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Metastasis to Brain

< Brain and Spine Cancer

Understanding Brain Metastases

When cancer metastasizes, it means that it spreads to a different part of the body. Cancer can spread to multiple areas of the brain and form brain metastases, which are cancerous growths that can cause swelling. Brain metastases may be found at the same time as the primary cancer or later on. 

While any cancer can spread to the brain, brain metastases are often found with melanoma, lung cancer and breast cancer. Colon cancer and gynecologic cancers may also spread to the brain, forming brain metastases. 

Brain metastases often cause symptoms, but symptoms can vary depending on the size, location and number of growths. Brain metastases symptoms can include:

  • Difficulty seeing, hearing or swallowing
  • Emotional or behavioral changes
  • Headaches
  • Inability to move parts of the body
  • Issues with memory
  • Nausea or vomiting
  • Sleepiness
  • Seizures

A patient’s oncology team can help determine whether the cancer has metastasized and whether brain metastases are present to determine the best care plan.

Leading-Edge Treatments for Brain Metastases

Radiation therapy helps manage brain metastases to prevent them from worsening and control symptoms. Radiation therapy uses beams of intense energy (similar to X-rays) to kill cancer cells. Whole-brain radiation can benefit people who have several brain metastases or meningitis (swelling in the brain’s lining).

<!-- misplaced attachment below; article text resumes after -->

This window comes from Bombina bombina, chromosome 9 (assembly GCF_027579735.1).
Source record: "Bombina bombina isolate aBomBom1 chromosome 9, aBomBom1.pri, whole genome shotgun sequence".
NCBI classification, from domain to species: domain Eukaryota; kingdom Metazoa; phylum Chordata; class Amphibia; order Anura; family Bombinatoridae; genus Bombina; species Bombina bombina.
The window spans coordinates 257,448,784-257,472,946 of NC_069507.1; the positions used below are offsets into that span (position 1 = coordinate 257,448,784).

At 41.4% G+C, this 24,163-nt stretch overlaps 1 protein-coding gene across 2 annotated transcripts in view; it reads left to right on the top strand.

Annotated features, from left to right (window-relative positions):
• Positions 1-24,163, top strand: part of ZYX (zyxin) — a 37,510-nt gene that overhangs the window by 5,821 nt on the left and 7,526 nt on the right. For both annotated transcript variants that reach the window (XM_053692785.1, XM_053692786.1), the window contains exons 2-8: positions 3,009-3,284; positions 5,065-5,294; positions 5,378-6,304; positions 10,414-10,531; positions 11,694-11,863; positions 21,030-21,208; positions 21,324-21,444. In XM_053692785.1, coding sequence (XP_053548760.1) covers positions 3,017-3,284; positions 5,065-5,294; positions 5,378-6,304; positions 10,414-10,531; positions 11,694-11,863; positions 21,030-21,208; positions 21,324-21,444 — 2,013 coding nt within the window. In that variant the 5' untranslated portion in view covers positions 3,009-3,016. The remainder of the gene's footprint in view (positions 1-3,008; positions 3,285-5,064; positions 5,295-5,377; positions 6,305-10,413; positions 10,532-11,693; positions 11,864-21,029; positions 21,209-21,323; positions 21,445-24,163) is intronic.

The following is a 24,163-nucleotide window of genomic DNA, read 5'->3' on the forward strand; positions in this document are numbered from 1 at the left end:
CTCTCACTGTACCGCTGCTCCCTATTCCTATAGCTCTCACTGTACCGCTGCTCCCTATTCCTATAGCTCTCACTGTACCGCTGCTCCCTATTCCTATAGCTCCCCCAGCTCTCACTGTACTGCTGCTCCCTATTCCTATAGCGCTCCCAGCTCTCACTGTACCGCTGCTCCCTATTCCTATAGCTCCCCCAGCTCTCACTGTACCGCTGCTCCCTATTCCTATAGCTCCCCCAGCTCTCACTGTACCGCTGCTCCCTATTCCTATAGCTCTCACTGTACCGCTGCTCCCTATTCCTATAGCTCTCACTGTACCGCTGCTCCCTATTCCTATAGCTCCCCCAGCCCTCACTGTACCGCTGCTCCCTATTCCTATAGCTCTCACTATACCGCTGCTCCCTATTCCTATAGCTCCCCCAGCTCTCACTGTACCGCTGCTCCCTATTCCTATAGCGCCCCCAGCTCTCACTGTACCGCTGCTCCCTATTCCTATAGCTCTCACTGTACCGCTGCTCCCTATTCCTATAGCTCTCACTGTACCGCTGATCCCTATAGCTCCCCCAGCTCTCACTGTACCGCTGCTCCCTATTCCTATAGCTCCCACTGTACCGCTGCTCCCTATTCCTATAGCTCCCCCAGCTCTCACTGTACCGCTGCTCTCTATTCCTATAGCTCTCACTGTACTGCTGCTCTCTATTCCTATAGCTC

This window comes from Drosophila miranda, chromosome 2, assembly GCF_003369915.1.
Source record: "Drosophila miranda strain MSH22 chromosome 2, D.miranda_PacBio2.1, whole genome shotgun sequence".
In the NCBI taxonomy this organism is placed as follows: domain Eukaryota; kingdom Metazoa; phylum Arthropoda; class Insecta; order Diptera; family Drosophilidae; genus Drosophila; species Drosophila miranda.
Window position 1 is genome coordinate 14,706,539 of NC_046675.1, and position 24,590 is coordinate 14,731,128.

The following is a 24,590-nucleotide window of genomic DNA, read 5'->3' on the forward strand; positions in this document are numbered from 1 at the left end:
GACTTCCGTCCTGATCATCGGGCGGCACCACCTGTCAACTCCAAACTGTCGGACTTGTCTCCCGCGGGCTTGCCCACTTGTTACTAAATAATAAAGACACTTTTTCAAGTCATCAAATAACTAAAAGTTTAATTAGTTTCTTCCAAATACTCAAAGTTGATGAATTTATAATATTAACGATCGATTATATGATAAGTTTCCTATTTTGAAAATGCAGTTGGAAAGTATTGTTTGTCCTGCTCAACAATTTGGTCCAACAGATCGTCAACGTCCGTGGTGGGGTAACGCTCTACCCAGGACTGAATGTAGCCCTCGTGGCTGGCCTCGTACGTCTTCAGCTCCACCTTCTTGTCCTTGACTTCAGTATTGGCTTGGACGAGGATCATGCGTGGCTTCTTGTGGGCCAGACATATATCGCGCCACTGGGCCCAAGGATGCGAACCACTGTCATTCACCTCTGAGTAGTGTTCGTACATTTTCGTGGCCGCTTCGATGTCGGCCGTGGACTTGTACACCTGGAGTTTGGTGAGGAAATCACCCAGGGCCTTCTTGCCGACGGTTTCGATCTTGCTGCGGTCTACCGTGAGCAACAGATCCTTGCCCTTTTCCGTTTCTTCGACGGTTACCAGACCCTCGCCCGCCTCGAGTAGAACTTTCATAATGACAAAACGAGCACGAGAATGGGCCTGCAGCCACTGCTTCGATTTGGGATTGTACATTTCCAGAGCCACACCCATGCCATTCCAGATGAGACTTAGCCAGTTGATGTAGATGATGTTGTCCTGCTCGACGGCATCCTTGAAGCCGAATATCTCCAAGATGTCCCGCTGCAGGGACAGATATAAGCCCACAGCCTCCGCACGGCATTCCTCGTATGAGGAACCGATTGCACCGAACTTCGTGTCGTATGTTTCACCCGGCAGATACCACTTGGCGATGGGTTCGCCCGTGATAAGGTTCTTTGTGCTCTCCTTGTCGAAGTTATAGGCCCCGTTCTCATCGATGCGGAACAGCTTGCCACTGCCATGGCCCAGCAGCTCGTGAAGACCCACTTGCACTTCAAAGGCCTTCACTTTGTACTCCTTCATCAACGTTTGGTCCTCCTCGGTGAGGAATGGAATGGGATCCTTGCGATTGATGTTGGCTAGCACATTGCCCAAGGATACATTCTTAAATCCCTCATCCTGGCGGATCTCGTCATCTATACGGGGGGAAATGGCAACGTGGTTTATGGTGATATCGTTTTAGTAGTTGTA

Radiation therapy is usually given in two ways: external and internal. External radiation therapy uses a source that is outside the body to deliver radiation to a precise location. Internal radiation therapy uses a radioactive substance that is sealed inside a needle, wire, catheter or “seeds” and placed directly into or near the affected area.

This thermal therapy may be used to address brain metastases, along with astrocytoma, gliomas and epilepsy. The AdventHealth Neuroscience Institute is one of only a handful of centers nationwide to offer this minimally invasive surgical technique. With the help of an intraoperative MRI, the designated tissue is heated via a laser probe’s light energy.

Surgery for brain metastases may be part of a patient’s care plan, especially if they have fewer than three brain metastases. This may involve an advanced, non-invasive procedure called stereotactic radiosurgery, which is actually a kind of radiation treatment that delivers precisely targeted radiation beams with no incisions involved.

Some medications may be used to help treat brain metastases but are not usually the primary treatment. Medication therapy might complement other therapies, like radiation. For example, steroid medications may be administered to reduce the swelling caused by brain metastases. In other cases, anti-seizure medicine may be given if a patient experiences a seizure related to brain metastases.